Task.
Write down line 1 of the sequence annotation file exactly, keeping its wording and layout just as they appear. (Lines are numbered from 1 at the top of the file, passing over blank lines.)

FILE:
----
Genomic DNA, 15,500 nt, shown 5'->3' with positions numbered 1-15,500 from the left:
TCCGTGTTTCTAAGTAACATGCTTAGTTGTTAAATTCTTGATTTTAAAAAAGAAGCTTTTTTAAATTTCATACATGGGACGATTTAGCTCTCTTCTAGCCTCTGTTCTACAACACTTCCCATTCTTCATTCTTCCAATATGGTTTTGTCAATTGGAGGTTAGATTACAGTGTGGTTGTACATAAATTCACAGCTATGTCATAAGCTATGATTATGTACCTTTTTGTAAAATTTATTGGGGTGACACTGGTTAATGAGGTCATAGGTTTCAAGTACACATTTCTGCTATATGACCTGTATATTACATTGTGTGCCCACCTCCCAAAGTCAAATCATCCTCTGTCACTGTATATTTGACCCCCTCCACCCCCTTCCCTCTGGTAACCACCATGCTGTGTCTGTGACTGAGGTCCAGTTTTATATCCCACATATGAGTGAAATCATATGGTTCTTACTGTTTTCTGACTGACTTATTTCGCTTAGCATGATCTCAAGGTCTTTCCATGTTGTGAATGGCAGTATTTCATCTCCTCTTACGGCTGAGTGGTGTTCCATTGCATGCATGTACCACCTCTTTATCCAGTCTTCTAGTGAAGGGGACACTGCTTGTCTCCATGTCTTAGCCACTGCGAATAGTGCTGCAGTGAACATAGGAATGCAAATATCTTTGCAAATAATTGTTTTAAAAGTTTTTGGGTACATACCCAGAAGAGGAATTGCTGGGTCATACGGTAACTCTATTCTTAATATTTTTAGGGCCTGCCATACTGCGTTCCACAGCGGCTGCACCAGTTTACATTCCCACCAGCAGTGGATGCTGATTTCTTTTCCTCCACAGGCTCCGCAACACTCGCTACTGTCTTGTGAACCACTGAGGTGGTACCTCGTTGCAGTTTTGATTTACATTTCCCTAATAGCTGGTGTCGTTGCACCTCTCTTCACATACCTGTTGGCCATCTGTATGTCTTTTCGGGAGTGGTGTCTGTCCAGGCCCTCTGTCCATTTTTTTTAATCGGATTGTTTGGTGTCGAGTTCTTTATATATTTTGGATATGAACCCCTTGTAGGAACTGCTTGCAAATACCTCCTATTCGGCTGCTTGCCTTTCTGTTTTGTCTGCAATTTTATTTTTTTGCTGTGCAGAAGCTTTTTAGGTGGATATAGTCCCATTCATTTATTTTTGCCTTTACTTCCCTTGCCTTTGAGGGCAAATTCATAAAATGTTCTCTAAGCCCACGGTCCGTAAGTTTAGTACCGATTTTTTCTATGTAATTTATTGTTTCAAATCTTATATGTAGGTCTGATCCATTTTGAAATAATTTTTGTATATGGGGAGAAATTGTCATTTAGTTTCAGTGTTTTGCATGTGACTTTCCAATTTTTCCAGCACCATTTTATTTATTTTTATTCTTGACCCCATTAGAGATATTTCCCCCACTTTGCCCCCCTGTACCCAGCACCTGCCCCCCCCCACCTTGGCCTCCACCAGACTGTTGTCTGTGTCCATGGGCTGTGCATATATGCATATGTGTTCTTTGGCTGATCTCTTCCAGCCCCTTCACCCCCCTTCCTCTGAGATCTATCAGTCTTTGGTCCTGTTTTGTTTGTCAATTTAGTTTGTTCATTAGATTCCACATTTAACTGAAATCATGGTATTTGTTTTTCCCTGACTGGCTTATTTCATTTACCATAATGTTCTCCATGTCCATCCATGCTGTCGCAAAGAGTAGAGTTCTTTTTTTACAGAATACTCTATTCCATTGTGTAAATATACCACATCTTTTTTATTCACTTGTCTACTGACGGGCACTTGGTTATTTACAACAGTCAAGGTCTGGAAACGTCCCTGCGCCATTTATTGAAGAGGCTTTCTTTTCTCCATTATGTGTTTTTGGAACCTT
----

Genomic DNA, 15,500 nt, shown 5'->3' with positions numbered 1-15,500 from the left: